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NH Food bank begins sales of 'Nothing' cans to raise funds

Union Leader Correspondent

March 05. 2013 9:14PM
Gov. Maggie Hassan helps roll out the NH Food Bank's "Nothing" campaign at the Harvest Market in Bedford, with, left to right, John Dumais, President and CEO of the NH Grocers Association, Mel Gosselin, Executive Director of the NH Food Bank and Joe Carelli, President of Citizens Bank. (KATHY REMILLARD PHOTO)

BEDFORD - It was much ado about those with nothing at the Bedford Harvest Market on Tuesday as the New Hampshire Food Bank, with the help the Citizens Bank Foundation, rolled out a campaign to help end hunger statewide.

Small, soup-sized cans of "nothing," which are actually banks, will be sold for $5 in many grocery chains statewide, with the proceeds going to the New Hampshire Food Bank.

Gov. Maggie Hassan was on hand Tuesday to help launch the program, buying the first can.

Hassan said the concept of nothing is a reality for many across the state, including 40,000 children.

"Too often, New Hampshire residents go to bed hungry," Hassan said. "It is staggering that the New Hampshire Food Bank will serve as many as 143,000 residents who have trouble feeding themselves or their families."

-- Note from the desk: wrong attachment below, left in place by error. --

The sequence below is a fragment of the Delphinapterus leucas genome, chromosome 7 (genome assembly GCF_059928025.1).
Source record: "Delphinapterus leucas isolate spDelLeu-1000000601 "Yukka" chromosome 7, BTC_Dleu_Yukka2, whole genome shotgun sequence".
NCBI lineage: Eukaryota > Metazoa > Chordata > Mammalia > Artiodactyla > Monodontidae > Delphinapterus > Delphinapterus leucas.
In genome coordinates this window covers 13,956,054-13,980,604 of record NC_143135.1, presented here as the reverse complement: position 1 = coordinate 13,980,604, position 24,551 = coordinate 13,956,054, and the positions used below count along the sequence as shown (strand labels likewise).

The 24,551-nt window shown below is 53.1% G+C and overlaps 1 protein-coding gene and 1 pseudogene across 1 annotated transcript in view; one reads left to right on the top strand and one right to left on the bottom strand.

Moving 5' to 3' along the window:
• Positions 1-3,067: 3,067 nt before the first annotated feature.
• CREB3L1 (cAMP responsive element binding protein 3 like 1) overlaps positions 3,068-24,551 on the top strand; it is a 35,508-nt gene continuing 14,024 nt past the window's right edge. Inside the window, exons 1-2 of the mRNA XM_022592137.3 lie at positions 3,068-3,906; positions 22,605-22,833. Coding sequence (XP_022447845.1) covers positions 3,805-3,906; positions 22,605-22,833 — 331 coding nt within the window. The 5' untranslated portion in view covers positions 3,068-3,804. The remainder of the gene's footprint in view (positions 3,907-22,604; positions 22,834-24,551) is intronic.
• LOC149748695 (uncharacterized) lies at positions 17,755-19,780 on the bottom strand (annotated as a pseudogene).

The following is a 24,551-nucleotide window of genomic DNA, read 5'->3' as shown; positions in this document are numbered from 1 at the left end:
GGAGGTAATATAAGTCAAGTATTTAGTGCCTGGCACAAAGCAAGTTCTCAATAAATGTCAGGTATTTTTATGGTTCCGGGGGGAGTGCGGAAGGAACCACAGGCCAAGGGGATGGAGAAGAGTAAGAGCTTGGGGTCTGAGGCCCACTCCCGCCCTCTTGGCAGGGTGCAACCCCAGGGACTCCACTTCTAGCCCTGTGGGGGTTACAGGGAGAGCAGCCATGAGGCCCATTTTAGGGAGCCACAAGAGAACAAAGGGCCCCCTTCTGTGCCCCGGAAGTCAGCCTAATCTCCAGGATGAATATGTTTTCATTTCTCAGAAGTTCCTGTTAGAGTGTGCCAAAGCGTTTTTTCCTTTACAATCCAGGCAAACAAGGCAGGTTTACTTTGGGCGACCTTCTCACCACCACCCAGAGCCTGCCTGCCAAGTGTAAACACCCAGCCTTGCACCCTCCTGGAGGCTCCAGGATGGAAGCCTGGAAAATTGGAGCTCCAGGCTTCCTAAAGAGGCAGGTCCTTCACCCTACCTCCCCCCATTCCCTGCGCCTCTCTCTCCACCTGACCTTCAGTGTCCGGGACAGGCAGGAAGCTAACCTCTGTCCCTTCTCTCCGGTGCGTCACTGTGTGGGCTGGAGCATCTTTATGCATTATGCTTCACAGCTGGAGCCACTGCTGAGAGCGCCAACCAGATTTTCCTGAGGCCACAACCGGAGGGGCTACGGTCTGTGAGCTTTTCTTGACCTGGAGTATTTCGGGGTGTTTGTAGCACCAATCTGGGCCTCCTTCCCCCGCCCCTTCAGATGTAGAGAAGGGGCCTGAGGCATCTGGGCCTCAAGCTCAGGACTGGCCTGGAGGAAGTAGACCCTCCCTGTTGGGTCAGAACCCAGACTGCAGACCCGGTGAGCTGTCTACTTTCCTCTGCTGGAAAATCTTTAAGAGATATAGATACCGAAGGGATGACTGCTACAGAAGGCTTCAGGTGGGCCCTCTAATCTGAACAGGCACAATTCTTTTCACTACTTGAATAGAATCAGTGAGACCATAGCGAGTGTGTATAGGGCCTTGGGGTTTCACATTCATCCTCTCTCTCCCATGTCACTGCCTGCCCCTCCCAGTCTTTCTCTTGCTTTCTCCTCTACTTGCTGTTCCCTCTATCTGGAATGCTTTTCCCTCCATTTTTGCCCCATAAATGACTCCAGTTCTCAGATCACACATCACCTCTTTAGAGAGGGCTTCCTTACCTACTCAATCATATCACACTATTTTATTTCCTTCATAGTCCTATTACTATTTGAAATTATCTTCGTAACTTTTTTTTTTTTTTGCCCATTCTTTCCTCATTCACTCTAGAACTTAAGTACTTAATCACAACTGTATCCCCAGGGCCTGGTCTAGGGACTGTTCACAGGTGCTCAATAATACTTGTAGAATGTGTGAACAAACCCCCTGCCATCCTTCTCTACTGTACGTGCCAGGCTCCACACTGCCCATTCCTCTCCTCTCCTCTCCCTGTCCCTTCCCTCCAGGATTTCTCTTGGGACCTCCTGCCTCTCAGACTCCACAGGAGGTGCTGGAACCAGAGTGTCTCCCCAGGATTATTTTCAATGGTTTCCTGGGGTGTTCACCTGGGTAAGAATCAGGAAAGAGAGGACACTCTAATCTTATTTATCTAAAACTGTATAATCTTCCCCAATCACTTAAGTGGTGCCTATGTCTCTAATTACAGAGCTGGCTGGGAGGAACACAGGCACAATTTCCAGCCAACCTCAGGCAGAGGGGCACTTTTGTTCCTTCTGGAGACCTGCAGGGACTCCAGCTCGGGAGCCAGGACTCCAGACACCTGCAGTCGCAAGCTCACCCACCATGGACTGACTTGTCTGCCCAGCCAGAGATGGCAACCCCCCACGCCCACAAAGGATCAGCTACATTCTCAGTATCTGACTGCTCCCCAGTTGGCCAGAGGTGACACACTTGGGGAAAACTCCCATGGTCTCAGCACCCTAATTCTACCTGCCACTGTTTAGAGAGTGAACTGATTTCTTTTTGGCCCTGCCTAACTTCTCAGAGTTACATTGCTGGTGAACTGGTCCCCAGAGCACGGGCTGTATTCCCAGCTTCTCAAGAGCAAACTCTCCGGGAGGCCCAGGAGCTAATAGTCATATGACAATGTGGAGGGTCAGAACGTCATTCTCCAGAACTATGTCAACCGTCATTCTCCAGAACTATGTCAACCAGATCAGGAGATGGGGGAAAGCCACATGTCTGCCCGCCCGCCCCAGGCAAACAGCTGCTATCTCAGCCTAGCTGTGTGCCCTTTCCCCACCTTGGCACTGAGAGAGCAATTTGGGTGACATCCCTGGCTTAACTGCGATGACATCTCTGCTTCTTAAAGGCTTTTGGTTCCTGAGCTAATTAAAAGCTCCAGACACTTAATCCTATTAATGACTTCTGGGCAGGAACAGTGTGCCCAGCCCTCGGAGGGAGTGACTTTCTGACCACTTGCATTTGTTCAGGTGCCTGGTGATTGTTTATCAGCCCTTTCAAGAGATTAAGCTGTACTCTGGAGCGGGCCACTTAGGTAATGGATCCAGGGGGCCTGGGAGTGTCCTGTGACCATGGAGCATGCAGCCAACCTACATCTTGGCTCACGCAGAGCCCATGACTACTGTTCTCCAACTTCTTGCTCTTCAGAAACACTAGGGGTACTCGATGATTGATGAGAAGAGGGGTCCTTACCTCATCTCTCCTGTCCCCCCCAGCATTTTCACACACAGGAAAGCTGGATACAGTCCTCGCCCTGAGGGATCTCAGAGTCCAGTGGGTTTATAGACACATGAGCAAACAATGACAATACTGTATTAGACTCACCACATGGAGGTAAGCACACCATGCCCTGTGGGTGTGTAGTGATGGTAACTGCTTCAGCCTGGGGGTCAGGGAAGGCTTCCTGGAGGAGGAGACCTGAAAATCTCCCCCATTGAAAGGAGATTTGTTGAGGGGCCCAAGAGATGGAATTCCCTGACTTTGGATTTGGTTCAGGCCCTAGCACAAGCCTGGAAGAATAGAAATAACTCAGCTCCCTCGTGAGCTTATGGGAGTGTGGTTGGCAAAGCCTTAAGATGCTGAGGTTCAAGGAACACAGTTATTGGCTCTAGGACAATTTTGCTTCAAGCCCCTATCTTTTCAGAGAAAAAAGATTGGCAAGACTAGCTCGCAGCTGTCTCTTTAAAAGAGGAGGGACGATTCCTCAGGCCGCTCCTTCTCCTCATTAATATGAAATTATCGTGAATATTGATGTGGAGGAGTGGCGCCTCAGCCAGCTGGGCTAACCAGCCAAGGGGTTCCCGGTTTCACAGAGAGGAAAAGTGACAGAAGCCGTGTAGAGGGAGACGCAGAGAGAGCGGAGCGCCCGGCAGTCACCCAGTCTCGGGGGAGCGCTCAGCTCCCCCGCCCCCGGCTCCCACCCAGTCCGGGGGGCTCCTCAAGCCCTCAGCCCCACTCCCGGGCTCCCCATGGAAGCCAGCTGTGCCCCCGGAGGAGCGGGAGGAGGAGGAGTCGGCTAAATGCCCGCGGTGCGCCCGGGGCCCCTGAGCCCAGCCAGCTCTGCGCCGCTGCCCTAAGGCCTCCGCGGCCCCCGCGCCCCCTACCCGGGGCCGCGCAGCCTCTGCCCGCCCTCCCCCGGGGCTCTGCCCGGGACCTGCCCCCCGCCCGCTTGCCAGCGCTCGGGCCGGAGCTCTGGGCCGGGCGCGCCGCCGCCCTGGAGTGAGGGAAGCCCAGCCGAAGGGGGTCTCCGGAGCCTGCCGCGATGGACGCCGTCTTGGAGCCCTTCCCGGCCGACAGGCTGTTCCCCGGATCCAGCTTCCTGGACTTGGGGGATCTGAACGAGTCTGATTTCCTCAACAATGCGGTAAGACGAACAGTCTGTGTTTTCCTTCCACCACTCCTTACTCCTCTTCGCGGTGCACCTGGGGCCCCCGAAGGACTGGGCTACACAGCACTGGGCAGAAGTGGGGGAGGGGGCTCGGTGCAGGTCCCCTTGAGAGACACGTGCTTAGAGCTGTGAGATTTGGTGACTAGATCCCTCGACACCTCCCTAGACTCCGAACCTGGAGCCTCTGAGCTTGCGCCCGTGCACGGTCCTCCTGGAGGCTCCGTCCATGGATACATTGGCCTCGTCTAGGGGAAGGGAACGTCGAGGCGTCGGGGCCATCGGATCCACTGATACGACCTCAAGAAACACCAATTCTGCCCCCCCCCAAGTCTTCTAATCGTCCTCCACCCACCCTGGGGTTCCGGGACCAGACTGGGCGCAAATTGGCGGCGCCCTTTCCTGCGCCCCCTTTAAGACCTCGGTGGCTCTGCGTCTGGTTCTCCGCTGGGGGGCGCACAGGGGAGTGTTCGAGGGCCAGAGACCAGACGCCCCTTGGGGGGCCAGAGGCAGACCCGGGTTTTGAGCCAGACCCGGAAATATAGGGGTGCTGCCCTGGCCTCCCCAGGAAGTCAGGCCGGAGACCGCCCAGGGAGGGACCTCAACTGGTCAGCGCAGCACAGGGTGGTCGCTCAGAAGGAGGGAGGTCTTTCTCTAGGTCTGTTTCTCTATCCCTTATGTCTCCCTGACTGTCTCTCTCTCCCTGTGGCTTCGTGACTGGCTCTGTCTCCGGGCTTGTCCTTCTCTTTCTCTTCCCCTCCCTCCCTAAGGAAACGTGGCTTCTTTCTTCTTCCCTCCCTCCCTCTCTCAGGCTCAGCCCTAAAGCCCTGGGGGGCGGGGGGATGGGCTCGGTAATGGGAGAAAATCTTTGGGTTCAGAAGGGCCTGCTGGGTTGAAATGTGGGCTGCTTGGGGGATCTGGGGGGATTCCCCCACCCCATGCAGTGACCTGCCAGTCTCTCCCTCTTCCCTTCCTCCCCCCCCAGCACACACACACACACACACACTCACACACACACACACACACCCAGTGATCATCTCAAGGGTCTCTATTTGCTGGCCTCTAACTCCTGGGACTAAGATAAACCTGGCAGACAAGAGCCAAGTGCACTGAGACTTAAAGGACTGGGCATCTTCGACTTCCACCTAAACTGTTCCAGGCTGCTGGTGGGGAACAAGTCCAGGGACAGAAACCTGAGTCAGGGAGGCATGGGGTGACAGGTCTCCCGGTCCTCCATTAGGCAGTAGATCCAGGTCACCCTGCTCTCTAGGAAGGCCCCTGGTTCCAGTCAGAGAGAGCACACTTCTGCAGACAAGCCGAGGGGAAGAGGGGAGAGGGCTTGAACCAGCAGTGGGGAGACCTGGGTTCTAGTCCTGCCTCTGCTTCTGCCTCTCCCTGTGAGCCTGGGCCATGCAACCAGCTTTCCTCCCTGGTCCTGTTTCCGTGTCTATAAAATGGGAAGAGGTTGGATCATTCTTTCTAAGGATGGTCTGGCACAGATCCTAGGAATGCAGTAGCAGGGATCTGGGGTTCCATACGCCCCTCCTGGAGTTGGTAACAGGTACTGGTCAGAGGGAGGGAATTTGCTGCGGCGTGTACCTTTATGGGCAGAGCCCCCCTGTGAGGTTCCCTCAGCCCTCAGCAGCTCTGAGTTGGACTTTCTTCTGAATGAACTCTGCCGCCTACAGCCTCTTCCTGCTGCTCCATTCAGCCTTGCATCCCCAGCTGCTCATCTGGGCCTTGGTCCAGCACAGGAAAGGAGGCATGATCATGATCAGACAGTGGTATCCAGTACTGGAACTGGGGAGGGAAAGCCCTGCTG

The program is designed to raise awareness and funding for the food bank, and the timing of the launch was no accident, said Executive Director Mel Gosselin.

"We had a great holiday season - it carried us into February," she said. "But it's a little tricky this time of year."

Gosselin said once the holiday season passes, filling shelves becomes more difficult, especially during colder months.

"About 70 percent of the people we serve have to choose between heating and eating," she said.

The campaign will run through the month of March, with television and public service ads and social media to spread the word.

Joe Carelli, president of Citizens Bank, said hunger is a serious problem, but also a solvable one.

"If we all take action - whatever it is we are capable of - we will make a meaningful difference in the lives of thousands of New Hampshire residents," he said.

Carelli said the cans hold about $25, and combined with the initial purchase of the can, the food bank can provide meals for about 60 people.

"It might be a small can, but it sends a very powerful message," he said.

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